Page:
2. os-autoinst the backend responsible for running the tests and reporting their results.

Fedora relies on these upstream repositories and includes them in the openqa and os-autoinst packages respectively. When you install these packages, you can find the upstream libraries at: /usr/share/openqa/lib/OpenQA and the upstream scripts at: /usr/share/openqa/script. The new cloud deployment provides access to these libraries and scripts inside the openqa-webserver container.

Similarly, find the backend code of os-autoinst inside any instance of the openqa-worker container at: /usr/lib/os-autoinst. Here you can see the inner workings of how os-autoinst starts the QEMU virtual machines for running tests.

The new openqa-database container provides access to the PostgreSQL database. Use psql to easily inspect and modify your local version of the database; for example:

# psql -U postgres -d openqa
psql (15.1)
Type "help" for help.
openqa=# \dt
List of relations
Schema | Name | Type | Owner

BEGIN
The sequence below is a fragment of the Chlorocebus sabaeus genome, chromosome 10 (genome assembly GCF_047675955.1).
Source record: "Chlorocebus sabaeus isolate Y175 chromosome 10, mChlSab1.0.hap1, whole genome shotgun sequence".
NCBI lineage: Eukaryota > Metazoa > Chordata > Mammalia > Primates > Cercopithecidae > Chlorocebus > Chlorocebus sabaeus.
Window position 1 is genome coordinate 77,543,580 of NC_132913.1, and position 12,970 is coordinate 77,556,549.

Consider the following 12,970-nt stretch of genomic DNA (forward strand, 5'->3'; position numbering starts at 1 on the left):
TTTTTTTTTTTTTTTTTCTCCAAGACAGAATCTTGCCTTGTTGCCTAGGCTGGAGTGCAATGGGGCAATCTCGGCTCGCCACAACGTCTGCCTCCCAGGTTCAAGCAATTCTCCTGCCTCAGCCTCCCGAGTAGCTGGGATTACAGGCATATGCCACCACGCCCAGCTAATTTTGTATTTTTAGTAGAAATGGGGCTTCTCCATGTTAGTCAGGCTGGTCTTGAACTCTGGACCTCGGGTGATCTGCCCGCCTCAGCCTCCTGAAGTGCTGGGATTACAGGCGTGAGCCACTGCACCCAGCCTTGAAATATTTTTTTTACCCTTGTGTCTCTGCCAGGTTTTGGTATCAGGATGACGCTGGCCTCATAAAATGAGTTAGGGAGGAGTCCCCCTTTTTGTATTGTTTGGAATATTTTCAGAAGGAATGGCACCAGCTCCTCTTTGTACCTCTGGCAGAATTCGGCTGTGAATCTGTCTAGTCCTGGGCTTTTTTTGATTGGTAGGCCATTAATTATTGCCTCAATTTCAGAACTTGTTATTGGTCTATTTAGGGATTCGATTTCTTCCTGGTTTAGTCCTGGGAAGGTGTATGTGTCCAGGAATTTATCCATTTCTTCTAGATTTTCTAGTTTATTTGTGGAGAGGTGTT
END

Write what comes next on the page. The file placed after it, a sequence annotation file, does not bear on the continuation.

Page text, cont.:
public | api_keys | table | geekotest
public | assets | table | geekotest
public | audit_events | table | geekotest

Since the cloud deployment allows unique worker containers to be brought up and down frequently and essentially without limit, deleting workers from the database directly can sometimes be the quickest way to get rid of the many more ephemeral workers than would normally exist outside of a containerized deployment.

Fedora-specific tests

Where Fedora, and every distribution that uses openQA, is unique is in its repository of tests to run on operating system images. Fedora’s tests are located in the os-autoinst-distri-fedora repository. Although the content is unique, openQA requires that tests be located in a specific “tests” directory: /var/lib/openqa/share/tests/fedora.